Processing Trauma in Community

Ian North

I was on my way to the Presencia apartment to prepare the space for our staff and students when I saw this message from Katie: 

“hey guys we’re on a level 3 lockdown due to a shooting. we’ve received emails that we won’t be released until further notice. I’m not sure if we’ll be arriving at Presencia on time.”

Over the next hour, we read and responded to messages and decided what to do about our program for the afternoon. We called friends, checked news networks, and tried to piece together what was going on.

The only news story on the shooting said that there was no evidence for a shooting and no one was injured. As our students learned more, they told us that one girl was killed and three shooters were arrested. 

After we heard that the lockdown was over and students were gradually being released, Wanda and Ruthie decided that we would open our program for younger students, but give our high school staff the option of staying home. We would meet with all our high school aged students and staff later.

In the end, all three of our staff who were at school that day decided to come to Presencia. They wanted to be in healthy community right away. That evening after spending time with the younger students, we processed the events of the day with all of the high schoolers over dinner.

The shooting came from an apartment complex near the school. Because the school is overcrowded, one student was in a trailer near the source and heard the shots. During lockdown, the doorknob to his trailer began rattling. It turned out to be police officers trying to check for safety, but the students inside thought it was the shooter.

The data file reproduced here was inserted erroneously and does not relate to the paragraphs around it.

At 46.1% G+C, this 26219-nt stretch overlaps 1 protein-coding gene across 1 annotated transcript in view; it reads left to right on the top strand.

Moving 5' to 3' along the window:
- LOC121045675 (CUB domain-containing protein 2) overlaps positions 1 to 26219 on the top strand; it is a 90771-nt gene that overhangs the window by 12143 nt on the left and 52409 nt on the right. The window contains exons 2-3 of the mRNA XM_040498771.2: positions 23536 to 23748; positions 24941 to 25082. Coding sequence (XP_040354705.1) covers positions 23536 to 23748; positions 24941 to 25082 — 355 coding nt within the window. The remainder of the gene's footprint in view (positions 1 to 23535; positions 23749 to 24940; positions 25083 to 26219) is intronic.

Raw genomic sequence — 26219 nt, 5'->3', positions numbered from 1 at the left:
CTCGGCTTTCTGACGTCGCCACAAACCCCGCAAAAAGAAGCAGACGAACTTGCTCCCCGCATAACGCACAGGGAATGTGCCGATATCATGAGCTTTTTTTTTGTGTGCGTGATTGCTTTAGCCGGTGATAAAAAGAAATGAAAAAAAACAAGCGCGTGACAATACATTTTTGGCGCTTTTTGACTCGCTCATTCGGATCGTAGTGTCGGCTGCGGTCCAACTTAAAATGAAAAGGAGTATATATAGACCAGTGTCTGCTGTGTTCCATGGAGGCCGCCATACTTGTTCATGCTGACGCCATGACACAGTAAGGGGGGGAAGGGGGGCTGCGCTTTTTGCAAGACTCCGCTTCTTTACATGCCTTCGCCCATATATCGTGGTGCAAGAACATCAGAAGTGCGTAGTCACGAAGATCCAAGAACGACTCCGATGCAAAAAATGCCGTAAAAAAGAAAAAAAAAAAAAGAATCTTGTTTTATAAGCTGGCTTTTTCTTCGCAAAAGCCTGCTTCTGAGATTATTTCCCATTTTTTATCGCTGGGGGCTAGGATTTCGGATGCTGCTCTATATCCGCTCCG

Some were scared to go to school the next day. Some weren’t feeling the effects of events. Some judged the way others reacted. Some didn’t want to talk about it. This morning, some of our students stayed home because their parents didn’t want them going back to school.

Our world traumatizes children. Particularly the children of immigrants, who we crowd into more dangerous neighborhoods, district into less-resourced schools, and who are more vulnerable to our violence and abuse. Their stories are less likely to make it to us through our media. In this context, trauma takes root and travels.

The key to recovery from trauma and resilience against it is healthy relationships. It is having healthy peer relationships where trauma can be opened and processed. It’s having mentors who validate pain and create context for healing. And healthy survivors spread health.

Today, I’m thankful that our students are all alive. I’m thankful that they have the Presencia family around them to share their pain, and provide what they need to heal and grow, and equip them to spread health wherever they go.

Thank you for being a part of this deeply healing work. 



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